I like this shot. Somehow the stage came out looking like a tiny doll’s house theatre.
The doll on it by the way is my friend Jenny, doing what I think may be her first ever public performance of her own composition, at the AMP end-of-year showcase gig in Kelly’s Bar.
Well not so mysterious if you read yesterday’s post. Otherwise though, quite mysterious. Click them to view larger.
Well unsurprisingly, last Thursday brought on a relapse. Throat is sore again; my head feels like a hat. So it’s another photography special. Here’s some pictures that weren’t quite good enough to publish when I felt well.
Actually I meant to use them but didn’t have a chance at the time, what with the car crash a couple of days later. (It had been a busy summer, hasn’t it?) All taken in local woodland during August, using the Galaxy Note‘s default camera.
I came across this while looking for a copyright-free illustration for the last post. It’s from the July 1934 issue of Popular Mechanics, and shows a camera that can be attached to a gun, and “worked by the gun’s trigger”.
Wait. Does that mean if you want to take a photograph, you have to fire the gun? Because that sounds… kinda risky.
“Smile! Oh damn sorry I forgot damn damn damn someone call an ambulance.”
And since when could you identify someone from a picture of them running away from you and your gun? This is really only useful if you want a lot of pictures of people who look very, very surprised.
But you’ve got to love the 1930s. So many more things were possible, because they hadn’t figured out what a bad idea they were yet. Camera guns, aqua-cars, fascism.
Still not quite finished with that attic, would you believe. Right now I’m cleaning and repacking my old darkroom equipment. Not sure why. Did anything ever become so suddenly and so profoundly obsolete?
Maybe one day it’ll be retro-chic to take analogue pictures. After all, it had so many aspects you just don’t get with digital processing. Like handling poisonous chemicals in the dark. The gear seems OK, mostly. A few negatives chewn¹ by rats who apparently thought film was still made out of cellulose. No harm really, they were of a band I’d covered for a magazine in about 1984. Goth, but with lingering traces of New Romantic. Robert Smith Hair and Simon Le Bon pants. What I’m saying here basically is that the tooth-marks of rats have improved these images.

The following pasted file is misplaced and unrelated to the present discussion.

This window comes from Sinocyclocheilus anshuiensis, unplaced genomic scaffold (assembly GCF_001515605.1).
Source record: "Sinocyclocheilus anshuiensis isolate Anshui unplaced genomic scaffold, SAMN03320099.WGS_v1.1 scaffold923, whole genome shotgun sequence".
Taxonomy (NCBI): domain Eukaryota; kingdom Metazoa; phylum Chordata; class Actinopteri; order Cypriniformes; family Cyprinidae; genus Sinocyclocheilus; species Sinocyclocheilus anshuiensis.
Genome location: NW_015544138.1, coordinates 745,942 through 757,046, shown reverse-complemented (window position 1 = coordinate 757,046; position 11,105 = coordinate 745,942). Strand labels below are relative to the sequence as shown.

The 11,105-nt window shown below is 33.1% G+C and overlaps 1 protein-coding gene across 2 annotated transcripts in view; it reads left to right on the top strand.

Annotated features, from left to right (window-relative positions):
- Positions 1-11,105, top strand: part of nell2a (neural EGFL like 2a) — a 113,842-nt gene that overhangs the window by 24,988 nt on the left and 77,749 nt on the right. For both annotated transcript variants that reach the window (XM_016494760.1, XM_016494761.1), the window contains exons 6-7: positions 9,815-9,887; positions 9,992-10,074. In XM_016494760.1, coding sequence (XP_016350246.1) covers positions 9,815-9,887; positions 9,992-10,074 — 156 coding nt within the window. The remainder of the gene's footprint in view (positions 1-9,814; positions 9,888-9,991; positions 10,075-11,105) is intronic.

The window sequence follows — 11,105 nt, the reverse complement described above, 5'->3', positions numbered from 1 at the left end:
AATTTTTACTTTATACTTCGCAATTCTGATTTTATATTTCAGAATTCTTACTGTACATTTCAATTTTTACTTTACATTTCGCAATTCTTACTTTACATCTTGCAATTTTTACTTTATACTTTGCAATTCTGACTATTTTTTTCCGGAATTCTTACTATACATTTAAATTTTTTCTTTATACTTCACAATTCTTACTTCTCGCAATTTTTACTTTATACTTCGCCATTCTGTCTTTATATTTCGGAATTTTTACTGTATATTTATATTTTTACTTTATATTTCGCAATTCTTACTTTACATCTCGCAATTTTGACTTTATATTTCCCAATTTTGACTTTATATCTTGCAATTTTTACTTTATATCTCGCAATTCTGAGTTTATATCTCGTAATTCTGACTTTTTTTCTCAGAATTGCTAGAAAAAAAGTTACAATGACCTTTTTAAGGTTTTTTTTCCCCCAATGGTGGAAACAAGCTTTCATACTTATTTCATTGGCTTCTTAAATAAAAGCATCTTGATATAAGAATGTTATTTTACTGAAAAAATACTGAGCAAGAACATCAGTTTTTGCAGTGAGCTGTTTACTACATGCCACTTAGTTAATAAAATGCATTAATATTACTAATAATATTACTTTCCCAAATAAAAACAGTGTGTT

I wanted to be a photographer for several years. Right up until the day in fact that I finally understood it was real work. You’re running around with a box that has about fifteen knobs on it, trying to capture the moment. Set one wrong, and you lose. This is stressful.
And the costs! The film costs money, the developing costs more money. The printing costs really fantastic amounts of money. Eventually I did my own developing and printing, but it didn’t save much and it was even more hard work – especially as I’d had to settle for the cheapest, crappiest equipment going. This LPL 3301D enlarger didn’t even cast an even light, which is really the least you should expect. Possibly the worst thing ever made in Japan.
I don’t think of myself as a photographer any more, yet ironically I take far more pictures these days. Because I can. Since my camera turned into a phone the cost has become too small even to quantify – plus I actually have it when I see something worth photographing. And whether doing it more has improved my eye or just the odds, I think I get better results. Take that one up at the top there, from last April. That’s closer to being a good photograph than anything I ever took with a proper roll film SLR.
This is a new golden age of photography. And it happened so fast. Imagine if I’d appeared in my darkroom and said to my younger self “Some day soon you’ll take better pictures with a telephone.”
Actually I did, but at the time I just put it down to the chemicals.